The pairing code is not for authentication but merely for identification: two devices shows the same pairing code to let you know you are pairing the correct devices. Not all Bluetooth devices have a screen, so it's also possible to pair devices without the code.
In short, paired communications are encrypted and there's a key exchange, invisible to user and not related to the pairing code. Actually there are four security levels and two modes, explained well by Mark Loveless:
- Security Level 1 supports communication without security at all, and applies to any Bluetooth communication, but think of it as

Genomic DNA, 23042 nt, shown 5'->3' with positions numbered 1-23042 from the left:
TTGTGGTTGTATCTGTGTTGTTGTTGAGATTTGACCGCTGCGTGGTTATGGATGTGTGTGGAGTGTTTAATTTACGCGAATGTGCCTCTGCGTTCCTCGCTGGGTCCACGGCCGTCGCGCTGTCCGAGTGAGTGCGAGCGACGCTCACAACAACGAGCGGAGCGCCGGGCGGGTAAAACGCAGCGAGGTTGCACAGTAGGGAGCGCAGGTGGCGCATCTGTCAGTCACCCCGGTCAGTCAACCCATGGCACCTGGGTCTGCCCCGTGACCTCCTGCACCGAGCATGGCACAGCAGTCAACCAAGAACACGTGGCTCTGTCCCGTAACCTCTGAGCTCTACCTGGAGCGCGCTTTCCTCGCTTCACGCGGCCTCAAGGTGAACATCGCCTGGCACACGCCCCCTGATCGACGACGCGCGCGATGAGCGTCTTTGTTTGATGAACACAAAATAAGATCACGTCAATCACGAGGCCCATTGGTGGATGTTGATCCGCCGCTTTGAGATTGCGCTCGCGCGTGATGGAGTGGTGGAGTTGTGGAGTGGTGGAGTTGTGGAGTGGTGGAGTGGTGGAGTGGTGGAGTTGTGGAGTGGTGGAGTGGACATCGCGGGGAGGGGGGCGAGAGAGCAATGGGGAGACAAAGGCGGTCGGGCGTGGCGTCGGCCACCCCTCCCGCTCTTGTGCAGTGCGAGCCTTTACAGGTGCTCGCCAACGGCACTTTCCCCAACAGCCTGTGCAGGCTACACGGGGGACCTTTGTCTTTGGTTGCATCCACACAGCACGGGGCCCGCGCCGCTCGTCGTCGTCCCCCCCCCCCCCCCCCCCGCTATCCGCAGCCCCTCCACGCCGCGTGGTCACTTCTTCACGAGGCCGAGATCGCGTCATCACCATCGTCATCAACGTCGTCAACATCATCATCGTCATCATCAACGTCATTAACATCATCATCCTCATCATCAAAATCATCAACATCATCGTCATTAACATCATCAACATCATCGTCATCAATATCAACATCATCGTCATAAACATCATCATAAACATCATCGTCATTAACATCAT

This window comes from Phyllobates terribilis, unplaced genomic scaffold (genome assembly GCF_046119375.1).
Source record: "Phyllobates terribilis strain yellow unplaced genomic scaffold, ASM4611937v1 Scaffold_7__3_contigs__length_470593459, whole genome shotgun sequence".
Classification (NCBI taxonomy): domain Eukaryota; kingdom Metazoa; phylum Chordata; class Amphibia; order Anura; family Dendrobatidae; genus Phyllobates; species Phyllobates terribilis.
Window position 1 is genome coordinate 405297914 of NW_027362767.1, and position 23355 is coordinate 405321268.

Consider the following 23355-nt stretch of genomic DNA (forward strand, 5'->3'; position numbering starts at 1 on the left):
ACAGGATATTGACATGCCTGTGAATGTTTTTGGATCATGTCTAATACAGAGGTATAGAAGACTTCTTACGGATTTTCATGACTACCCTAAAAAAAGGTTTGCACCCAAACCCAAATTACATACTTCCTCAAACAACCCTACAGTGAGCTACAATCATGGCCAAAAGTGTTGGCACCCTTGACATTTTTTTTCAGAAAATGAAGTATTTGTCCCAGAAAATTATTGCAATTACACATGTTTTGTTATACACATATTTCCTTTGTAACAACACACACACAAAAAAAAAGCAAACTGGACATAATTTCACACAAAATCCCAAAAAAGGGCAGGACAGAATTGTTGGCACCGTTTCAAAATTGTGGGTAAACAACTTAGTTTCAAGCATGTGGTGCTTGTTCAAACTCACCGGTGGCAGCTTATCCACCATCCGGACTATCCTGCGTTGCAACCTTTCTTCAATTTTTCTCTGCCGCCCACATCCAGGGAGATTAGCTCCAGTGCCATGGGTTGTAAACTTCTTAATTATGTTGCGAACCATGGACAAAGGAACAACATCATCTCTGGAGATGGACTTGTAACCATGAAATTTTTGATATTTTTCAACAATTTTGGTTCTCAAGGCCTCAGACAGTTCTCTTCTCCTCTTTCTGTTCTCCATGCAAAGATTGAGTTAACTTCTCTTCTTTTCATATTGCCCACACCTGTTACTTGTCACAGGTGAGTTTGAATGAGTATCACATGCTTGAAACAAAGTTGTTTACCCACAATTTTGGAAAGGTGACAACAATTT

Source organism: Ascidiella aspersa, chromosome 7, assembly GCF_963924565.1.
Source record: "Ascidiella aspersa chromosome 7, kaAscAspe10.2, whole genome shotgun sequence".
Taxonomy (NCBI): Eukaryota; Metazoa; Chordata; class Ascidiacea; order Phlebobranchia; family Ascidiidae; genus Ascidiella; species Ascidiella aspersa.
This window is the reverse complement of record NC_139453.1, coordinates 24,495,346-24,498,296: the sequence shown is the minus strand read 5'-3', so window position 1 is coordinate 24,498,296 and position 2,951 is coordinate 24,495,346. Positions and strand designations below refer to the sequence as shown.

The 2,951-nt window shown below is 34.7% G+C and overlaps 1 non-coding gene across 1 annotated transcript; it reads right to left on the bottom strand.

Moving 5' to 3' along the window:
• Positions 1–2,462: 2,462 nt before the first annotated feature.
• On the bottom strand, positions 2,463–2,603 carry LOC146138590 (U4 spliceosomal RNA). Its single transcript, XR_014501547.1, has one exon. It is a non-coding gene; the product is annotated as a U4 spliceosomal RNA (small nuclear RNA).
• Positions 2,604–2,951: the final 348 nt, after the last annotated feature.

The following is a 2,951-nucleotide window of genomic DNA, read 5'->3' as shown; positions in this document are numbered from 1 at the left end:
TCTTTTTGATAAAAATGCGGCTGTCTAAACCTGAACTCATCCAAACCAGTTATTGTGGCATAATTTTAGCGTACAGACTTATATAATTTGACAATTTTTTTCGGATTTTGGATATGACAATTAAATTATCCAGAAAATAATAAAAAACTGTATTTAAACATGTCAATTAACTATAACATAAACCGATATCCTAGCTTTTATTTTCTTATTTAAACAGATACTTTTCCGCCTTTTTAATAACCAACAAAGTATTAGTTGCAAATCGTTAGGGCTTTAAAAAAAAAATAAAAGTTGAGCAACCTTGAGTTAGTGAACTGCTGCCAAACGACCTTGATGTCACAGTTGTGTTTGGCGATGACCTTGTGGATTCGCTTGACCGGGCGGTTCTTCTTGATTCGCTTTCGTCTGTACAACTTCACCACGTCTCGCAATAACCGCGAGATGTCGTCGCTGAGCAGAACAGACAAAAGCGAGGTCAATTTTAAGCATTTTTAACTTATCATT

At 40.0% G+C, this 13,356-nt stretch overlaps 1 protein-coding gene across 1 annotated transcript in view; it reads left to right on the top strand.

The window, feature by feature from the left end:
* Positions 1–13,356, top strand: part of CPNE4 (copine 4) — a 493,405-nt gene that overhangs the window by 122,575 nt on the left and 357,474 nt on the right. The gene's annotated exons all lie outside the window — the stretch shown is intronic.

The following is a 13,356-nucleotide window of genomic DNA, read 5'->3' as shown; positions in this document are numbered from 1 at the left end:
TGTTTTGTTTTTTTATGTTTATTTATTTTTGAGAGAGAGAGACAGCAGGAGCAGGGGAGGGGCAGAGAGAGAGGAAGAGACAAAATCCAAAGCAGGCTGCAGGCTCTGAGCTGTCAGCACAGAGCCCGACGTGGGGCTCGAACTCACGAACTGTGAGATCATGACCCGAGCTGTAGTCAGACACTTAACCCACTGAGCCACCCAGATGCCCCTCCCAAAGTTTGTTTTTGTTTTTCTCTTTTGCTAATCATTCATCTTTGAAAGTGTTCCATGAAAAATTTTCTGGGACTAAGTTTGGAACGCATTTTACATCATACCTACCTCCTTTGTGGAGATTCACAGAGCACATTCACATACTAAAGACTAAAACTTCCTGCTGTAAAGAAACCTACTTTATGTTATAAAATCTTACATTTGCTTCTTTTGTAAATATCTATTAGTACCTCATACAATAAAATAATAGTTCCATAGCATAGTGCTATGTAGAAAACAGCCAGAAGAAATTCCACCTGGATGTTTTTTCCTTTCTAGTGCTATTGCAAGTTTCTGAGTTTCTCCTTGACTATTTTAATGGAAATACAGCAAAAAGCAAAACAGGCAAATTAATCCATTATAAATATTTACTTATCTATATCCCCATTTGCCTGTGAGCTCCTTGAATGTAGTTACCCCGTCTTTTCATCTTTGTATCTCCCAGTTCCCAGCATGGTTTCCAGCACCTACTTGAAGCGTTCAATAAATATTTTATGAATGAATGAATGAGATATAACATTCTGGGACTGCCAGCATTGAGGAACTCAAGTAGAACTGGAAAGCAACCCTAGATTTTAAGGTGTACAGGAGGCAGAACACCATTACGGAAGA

applying to unpaired communications.
- Security Level 2 supports AES-CMAC encryption (aka AES-128 via RFC 4493, which is FIPS-compliant) during communications when the devices
- Security Level 3 supports encryption and requires pairing.
- Security Level 4 supports all the bells and whistles, and instead of AES-CMAC for encryption, ECDHE (aka Elliptic Curve Diffie-Hellman
aka P-256, which is also FIPS-compliant) is used instead.
Therefore, what you suggest wouldn't happen by accident. But there have been security holes in bluetooth pairing, too. (Also, it's a good prank to mix all wireless mice at the office, but that's on the physical layer.)